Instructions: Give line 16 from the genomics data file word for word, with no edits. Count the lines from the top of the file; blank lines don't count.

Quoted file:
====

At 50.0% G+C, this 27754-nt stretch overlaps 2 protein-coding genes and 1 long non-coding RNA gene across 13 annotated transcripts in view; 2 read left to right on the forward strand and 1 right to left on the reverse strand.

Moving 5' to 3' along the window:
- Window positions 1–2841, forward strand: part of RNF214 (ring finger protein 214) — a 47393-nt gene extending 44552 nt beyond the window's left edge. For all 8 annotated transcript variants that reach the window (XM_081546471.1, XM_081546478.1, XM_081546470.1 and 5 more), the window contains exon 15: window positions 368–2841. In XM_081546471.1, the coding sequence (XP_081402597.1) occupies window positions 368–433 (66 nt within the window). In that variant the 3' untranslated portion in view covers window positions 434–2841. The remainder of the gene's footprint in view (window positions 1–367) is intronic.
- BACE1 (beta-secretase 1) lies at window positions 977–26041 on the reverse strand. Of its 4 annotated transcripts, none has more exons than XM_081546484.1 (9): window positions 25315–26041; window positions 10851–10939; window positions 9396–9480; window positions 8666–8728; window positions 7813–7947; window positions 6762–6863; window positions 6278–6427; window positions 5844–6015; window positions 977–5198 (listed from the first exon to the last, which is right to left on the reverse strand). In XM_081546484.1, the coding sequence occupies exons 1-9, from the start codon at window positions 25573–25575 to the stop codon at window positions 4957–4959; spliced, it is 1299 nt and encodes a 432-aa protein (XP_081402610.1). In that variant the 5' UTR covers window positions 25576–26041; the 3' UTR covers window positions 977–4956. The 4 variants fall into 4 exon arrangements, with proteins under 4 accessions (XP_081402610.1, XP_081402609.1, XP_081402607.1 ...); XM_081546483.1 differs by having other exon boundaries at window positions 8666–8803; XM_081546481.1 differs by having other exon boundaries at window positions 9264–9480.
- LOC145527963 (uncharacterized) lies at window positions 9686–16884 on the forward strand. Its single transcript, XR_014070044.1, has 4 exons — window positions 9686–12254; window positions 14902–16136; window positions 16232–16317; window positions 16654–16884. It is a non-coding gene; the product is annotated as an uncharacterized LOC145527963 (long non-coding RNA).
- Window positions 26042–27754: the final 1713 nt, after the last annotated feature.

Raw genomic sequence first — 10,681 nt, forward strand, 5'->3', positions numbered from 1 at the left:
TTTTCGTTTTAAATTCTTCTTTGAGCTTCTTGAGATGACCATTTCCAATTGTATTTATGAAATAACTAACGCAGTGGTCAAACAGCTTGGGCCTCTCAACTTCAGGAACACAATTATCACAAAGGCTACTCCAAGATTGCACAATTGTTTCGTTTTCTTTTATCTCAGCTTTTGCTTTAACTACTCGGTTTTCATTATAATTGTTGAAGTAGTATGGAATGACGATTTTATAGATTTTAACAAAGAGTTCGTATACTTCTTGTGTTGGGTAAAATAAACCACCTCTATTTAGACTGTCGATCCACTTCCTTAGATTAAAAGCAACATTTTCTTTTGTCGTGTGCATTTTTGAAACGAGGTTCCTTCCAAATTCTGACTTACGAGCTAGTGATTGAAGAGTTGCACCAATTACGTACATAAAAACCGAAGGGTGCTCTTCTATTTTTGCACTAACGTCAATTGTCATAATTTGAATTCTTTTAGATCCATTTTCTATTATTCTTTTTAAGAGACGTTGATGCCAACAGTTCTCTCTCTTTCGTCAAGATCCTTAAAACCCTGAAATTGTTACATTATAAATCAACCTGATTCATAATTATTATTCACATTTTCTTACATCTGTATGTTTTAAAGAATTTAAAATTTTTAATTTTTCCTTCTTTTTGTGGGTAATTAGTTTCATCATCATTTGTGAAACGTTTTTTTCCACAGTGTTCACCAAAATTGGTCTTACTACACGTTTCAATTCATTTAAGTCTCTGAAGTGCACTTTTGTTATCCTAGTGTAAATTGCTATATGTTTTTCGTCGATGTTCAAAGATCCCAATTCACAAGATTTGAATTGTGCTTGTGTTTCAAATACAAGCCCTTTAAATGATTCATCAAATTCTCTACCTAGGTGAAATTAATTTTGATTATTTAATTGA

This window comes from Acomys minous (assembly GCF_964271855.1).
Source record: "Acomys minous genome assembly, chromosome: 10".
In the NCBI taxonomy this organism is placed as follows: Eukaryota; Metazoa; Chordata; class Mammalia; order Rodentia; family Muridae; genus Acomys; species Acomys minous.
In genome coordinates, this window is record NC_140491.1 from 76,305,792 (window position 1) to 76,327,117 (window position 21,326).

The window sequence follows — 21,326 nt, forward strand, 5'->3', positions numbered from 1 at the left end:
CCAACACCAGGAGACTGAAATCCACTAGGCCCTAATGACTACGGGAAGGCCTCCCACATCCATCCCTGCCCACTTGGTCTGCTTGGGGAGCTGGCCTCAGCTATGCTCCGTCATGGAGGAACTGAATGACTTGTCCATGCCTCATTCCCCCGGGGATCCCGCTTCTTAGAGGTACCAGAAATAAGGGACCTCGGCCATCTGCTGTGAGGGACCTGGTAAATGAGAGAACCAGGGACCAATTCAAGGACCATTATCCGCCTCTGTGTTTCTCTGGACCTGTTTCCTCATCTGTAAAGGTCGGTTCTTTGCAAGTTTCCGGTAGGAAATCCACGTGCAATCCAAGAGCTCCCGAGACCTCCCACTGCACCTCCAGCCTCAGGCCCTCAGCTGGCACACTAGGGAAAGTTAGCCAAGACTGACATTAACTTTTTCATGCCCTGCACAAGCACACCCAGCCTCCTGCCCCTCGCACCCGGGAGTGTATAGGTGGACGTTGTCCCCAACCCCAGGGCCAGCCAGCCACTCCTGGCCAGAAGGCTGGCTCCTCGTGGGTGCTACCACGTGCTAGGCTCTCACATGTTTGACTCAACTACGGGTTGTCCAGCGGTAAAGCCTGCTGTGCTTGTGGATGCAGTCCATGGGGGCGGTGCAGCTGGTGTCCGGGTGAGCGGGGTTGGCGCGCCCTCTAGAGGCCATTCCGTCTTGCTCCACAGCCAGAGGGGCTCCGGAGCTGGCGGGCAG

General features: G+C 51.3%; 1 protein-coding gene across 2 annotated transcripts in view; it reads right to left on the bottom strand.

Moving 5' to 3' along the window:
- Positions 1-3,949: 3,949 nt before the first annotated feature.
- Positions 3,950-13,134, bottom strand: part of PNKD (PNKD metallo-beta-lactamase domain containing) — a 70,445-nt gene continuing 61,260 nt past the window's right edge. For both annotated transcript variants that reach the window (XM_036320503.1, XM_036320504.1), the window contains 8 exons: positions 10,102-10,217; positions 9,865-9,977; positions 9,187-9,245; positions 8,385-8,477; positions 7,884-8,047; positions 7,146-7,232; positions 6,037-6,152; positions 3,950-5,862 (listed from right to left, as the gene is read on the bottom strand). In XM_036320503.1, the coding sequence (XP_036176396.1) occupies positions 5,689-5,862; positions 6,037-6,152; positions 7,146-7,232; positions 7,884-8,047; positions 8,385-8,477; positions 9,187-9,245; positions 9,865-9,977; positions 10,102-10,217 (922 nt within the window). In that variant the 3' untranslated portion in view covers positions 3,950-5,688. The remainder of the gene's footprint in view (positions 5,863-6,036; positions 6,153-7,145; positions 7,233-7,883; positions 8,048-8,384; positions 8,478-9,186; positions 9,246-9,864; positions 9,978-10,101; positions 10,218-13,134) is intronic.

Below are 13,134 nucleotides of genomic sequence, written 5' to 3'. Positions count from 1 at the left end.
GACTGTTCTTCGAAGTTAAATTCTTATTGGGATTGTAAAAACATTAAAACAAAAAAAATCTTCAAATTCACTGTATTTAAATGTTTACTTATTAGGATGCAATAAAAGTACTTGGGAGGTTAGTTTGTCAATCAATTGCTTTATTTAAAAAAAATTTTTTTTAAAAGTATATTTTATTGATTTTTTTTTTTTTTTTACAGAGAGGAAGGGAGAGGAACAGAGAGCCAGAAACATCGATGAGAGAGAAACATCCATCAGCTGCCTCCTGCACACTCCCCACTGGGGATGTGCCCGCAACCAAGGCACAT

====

Moving 5' to 3' along the window: